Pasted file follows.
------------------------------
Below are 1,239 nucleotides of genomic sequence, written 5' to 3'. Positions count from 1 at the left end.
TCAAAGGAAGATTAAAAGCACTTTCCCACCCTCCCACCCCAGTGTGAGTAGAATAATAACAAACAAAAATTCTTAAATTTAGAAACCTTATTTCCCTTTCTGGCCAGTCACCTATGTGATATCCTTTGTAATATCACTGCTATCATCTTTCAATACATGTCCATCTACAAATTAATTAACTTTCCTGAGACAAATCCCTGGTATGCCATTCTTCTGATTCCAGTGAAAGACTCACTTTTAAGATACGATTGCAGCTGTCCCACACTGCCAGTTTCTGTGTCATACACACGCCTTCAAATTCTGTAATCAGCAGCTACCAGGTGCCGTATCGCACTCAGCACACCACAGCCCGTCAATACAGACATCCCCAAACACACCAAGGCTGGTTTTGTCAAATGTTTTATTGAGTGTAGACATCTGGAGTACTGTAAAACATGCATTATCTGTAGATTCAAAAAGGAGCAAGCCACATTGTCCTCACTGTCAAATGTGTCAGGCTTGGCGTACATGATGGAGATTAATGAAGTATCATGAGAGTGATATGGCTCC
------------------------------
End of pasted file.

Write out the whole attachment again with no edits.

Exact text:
Below are 1,239 nucleotides of genomic sequence, written 5' to 3'. Positions count from 1 at the left end.
TCAAAGGAAGATTAAAAGCACTTTCCCACCCTCCCACCCCAGTGTGAGTAGAATAATAACAAACAAAAATTCTTAAATTTAGAAACCTTATTTCCCTTTCTGGCCAGTCACCTATGTGATATCCTTTGTAATATCACTGCTATCATCTTTCAATACATGTCCATCTACAAATTAATTAACTTTCCTGAGACAAATCCCTGGTATGCCATTCTTCTGATTCCAGTGAAAGACTCACTTTTAAGATACGATTGCAGCTGTCCCACACTGCCAGTTTCTGTGTCATACACACGCCTTCAAATTCTGTAATCAGCAGCTACCAGGTGCCGTATCGCACTCAGCACACCACAGCCCGTCAATACAGACATCCCCAAACACACCAAGGCTGGTTTTGTCAAATGTTTTATTGAGTGTAGACATCTGGAGTACTGTAAAACATGCATTATCTGTAGATTCAAAAAGGAGCAAGCCACATTGTCCTCACTGTCAAATGTGTCAGGCTTGGCGTACATGATGGAGATTAATGAAGTATCATGAGAGTGATATGGCTCC